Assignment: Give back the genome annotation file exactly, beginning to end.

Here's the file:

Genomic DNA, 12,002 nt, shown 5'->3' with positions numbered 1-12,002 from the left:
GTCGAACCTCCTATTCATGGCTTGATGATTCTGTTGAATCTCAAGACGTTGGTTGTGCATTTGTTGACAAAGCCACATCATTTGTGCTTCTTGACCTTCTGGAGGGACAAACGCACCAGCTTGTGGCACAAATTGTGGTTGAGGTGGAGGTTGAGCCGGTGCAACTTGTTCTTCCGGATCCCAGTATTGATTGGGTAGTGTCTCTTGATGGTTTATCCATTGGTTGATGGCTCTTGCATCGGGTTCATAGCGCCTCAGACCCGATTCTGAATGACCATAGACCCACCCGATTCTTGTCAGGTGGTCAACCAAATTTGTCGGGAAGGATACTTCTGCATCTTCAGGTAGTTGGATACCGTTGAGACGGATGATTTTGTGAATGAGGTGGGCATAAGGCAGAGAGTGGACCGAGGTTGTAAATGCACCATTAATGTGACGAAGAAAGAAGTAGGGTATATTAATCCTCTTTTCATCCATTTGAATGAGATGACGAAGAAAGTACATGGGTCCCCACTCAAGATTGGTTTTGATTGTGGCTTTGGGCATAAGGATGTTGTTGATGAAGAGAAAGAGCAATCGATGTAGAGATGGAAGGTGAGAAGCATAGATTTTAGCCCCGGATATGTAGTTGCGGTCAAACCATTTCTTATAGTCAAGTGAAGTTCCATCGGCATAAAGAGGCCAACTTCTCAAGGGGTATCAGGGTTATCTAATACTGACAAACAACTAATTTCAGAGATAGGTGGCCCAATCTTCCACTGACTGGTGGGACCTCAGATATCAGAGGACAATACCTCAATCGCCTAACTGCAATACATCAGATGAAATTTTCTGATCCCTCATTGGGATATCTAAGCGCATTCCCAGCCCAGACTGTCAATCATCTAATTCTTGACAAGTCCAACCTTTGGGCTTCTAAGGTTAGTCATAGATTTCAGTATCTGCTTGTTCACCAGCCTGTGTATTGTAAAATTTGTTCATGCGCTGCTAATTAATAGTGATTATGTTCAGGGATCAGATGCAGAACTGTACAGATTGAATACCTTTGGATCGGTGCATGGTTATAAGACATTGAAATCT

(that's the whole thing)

Genomic DNA, 12,002 nt, shown 5'->3' with positions numbered 1-12,002 from the left:
GTCGAACCTCCTATTCATGGCTTGATGATTCTGTTGAATCTCAAGACGTTGGTTGTGCATTTGTTGACAAAGCCACATCATTTGTGCTTCTTGACCTTCTGGAGGGACAAACGCACCAGCTTGTGGCACAAATTGTGGTTGAGGTGGAGGTTGAGCCGGTGCAACTTGTTCTTCCGGATCCCAGTATTGATTGGGTAGTGTCTCTTGATGGTTTATCCATTGGTTGATGGCTCTTGCATCGGGTTCATAGCGCCTCAGACCCGATTCTGAATGACCATAGACCCACCCGATTCTTGTCAGGTGGTCAACCAAATTTGTCGGGAAGGATACTTCTGCATCTTCAGGTAGTTGGATACCGTTGAGACGGATGATTTTGTGAATGAGGTGGGCATAAGGCAGAGAGTGGACCGAGGTTGTAAATGCACCATTAATGTGACGAAGAAAGAAGTAGGGTATATTAATCCTCTTTTCATCCATTTGAATGAGATGACGAAGAAAGTACATGGGTCCCCACTCAAGATTGGTTTTGATTGTGGCTTTGGGCATAAGGATGTTGTTGATGAAGAGAAAGAGCAATCGATGTAGAGATGGAAGGTGAGAAGCATAGATTTTAGCCCCGGATATGTAGTTGCGGTCAAACCATTTCTTATAGTCAAGTGAAGTTCCATCGGCATAAAGAGGCCAACTTCTCAAGGGGTATCAGGGTTATCTAATACTGACAAACAACTAATTTCAGAGATAGGTGGCCCAATCTTCCACTGACTGGTGGGACCTCAGATATCAGAGGACAATACCTCAATCGCCTAACTGCAATACATCAGATGAAATTTTCTGATCCCTCATTGGGATATCTAAGCGCATTCCCAGCCCAGACTGTCAATCATCTAATTCTTGACAAGTCCAACCTTTGGGCTTCTAAGGTTAGTCATAGATTTCAGTATCTGCTTGTTCACCAGCCTGTGTATTGTAAAATTTGTTCATGCGCTGCTAATTAATAGTGATTATGTTCAGGGATCAGATGCAGAACTGTACAGATTGAATACCTTTGGATCGGTGCATGGTTATAAGACATTGAAATCT